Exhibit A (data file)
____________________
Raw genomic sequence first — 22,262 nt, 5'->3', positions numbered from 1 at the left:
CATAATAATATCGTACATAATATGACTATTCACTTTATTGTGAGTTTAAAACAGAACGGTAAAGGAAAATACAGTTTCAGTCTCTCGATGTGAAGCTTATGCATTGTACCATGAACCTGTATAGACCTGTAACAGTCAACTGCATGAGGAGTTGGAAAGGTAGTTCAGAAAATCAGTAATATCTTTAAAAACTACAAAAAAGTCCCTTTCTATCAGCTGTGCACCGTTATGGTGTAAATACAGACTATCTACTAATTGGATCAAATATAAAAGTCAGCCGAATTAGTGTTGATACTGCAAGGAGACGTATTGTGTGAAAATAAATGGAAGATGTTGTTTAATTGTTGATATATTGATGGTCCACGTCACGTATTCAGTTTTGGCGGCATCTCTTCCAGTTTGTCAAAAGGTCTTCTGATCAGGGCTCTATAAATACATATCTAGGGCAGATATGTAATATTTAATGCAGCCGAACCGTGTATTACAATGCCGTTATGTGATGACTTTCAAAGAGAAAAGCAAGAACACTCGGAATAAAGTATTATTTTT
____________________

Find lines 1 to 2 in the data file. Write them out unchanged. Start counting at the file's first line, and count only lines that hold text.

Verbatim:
Raw genomic sequence first — 22,262 nt, 5'->3', positions numbered from 1 at the left:
CATAATAATATCGTACATAATATGACTATTCACTTTATTGTGAGTTTAAAACAGAACGGTAAAGGAAAATACAGTTTCAGTCTCTCGATGTGAAGCTTATGCATTGTACCATGAACCTGTATAGACCTGTAACAGTCAACTGCATGAGGAGTTGGAAAGGTAGTTCAGAAAATCAGTAATATCTTTAAAAACTACAAAAAAGTCCCTTTCTATCAGCTGTGCACCGTTATGGTGTAAATACAGACTATCTACTAATTGGATCAAATATAAAAGTCAGCCGAATTAGTGTTGATACTGCAAGGAGACGTATTGTGTGAAAATAAATGGAAGATGTTGTTTAATTGTTGATATATTGATGGTCCACGTCACGTATTCAGTTTTGGCGGCATCTCTTCCAGTTTGTCAAAAGGTCTTCTGATCAGGGCTCTATAAATACATATCTAGGGCAGATATGTAATATTTAATGCAGCCGAACCGTGTATTACAATGCCGTTATGTGATGACTTTCAAAGAGAAAAGCAAGAACACTCGGAATAAAGTATTATTTTT